Following Buffett and Graham, the third investor I read about early in my investing career was Peter Lynch, famous for his book “One Up On Wall Street“. Peter Lynch definitely deserves a place in the Guru hall of fame with his averaged returns of 29% per year during the 13 years he ran the Fidelity Magellan Fund from 1977 to 1990.
Lynch is much more of a value investor than Martin Zweig or James O’Shaughnessy, but still falls into the growth camp. He popularized the term GARP (Growth at A Reasonable Price) where the PEG ratio serves as the benchmark to determine whether a stock is undervalued.
5 Quick Tips from Peter Lynch
Although Peter Lynch looked for growth, his investing philosophy sounds a lot like Warren Buffett's. Here are some tips from Peter Lynch.
1. Know What You Own
Your investor’s edge is not something you get from Wall Street experts. It’s something you already have. You can outperform the experts if you use your edge by investing in companies or industries you already understand.
Never invest in any idea you can’t illustrate with a crayon.
2. Don’t Bother Trying to Predict the Markets
You get recessions, you have stock market declines. If you don’t understand that’s going to happen, then you’re not ready, you won’t do well in the markets.
3. Behind Every Stock is a Company
I think you have to learn that there’s a company behind every stock, and that there’s only one real reason why stocks go up. Companies go from doing poorly to doing well or small companies grow to large companies.
Although it’s easy to forget sometimes, a share is not a lottery ticket… it’s part-ownership of a business.
4. Invest in Quality Companies
Go for a business that any idiot can run – because sooner or later, any idiot probably is going to run it.
5. You Will Lose Money. Just Don’t be an Idiot.
There’s no shame in losing money on a stock. Everybody does it. What is shameful is to hold on to a stock, or, worse, to buy more of it, when the fundamentals are deteriorating.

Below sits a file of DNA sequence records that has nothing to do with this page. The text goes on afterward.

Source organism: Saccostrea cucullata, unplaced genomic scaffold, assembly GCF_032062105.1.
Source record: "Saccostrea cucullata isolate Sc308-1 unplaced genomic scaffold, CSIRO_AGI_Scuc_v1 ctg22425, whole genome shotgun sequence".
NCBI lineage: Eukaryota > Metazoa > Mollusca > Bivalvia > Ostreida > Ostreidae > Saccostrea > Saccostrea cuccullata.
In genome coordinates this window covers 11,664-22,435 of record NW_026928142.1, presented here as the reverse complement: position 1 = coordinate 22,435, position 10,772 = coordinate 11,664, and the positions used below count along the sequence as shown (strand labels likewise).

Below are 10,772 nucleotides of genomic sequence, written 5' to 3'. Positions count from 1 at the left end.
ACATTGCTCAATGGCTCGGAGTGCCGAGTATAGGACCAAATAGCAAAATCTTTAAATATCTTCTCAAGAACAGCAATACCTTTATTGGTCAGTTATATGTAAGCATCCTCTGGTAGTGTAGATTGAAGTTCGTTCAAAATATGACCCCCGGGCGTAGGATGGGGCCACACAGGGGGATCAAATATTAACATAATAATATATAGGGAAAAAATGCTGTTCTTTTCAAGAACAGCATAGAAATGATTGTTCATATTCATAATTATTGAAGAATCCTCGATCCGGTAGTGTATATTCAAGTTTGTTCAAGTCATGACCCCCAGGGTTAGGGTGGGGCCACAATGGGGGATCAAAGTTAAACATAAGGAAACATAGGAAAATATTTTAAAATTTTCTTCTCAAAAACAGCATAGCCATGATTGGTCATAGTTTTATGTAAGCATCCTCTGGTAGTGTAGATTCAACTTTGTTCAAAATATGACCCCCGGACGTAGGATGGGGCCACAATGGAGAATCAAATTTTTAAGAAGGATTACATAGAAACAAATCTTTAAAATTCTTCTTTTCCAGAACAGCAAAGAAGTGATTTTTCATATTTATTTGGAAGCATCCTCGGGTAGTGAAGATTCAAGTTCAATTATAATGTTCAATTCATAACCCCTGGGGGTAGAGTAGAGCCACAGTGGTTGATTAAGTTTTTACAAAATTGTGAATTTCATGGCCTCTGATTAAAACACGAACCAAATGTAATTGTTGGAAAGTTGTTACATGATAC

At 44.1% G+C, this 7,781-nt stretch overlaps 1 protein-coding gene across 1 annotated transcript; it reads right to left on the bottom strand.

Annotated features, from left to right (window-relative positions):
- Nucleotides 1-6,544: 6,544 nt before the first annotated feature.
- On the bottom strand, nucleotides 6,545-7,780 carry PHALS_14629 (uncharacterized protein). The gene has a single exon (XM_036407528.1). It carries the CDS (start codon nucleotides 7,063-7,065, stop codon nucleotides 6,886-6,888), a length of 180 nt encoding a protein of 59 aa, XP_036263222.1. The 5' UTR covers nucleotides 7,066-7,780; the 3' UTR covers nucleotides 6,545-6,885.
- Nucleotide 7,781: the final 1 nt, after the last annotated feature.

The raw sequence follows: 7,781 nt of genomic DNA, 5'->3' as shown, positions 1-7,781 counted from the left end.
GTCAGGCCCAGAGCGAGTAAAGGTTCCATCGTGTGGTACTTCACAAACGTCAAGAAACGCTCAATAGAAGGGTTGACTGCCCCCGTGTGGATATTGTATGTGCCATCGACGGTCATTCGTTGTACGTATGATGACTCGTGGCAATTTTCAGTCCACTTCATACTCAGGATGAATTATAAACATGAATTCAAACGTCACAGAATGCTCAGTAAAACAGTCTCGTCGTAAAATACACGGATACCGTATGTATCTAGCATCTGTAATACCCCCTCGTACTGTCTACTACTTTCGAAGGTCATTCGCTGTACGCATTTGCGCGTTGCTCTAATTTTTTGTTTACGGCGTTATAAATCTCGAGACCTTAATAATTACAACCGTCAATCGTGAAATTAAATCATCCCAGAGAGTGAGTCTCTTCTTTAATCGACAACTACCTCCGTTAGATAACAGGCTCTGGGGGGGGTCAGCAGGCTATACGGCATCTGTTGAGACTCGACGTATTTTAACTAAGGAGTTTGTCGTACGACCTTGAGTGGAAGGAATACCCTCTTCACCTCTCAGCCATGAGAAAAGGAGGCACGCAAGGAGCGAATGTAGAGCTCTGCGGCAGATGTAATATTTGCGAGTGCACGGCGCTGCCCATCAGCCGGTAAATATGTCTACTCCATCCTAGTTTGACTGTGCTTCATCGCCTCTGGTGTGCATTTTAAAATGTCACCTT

GARP Investment Strategy Checklist
Lynch lays out excellent stock selection criteria in his book “One Up On Wall Street“. Let’s see whether Dolby Laboratories (DLB) offers any value.
- Select one of the six classifications of the investment.
DLB is considered to be a fast grower.
PEG Ratio – [PASS]
- PE for DLB is 26.46 and growth rate is 31.55% based on the average of the 3,4 and 5 year historical growth rates.
PEG for DLB is 0.84 which is less than 1.
Sales and PE Ratio – [PASS]
- If sales are greater than $1 billion, the PE should be below 40 as large companies may not be able to support growth higher than a PE of 40.
DLB sales is just under $1 billion at $922.7M and the PE is 26.46.
EPS Growth Rate – [PASS]
- EPS growth range should be between 20% and 50%. Anything above 50% is unlikely to be sustainable.
EPS growth for DLB is 31.6% which satisfies the criteria.
Total Debt/Equity Ratio – [PASS]
- above 80% is considered high
- above 60% is mediocre and other statistics must be good
- below 50% is acceptable
- below 20% is great
DLB has ZERO debt. Superb.
FCF Yield – [NA]
This is a bonus and not a requirement.
- If the FCF yield (FCF/Price) is above 20% then it is a huge bonus and a sign that the company is very cheap.
DLB’s current FCF yield is 3.85%, which isn’t that much greater than a risk free rate if you add the premium required for stocks.
Net Cash to Price Ratio – [NA]
Another bonus criteria.
- Net Cash = Cash and Marketable Securities – Long Term Debt
Net Cash/Price for DLB is 11.45% which is considered too low.
Dolby is Growth at A Reasonable Price
DLB is not cheap. It is reasonable. But if you consider the industry it is in and dive in to understand the business model, it is no wonder the company has been doing so well.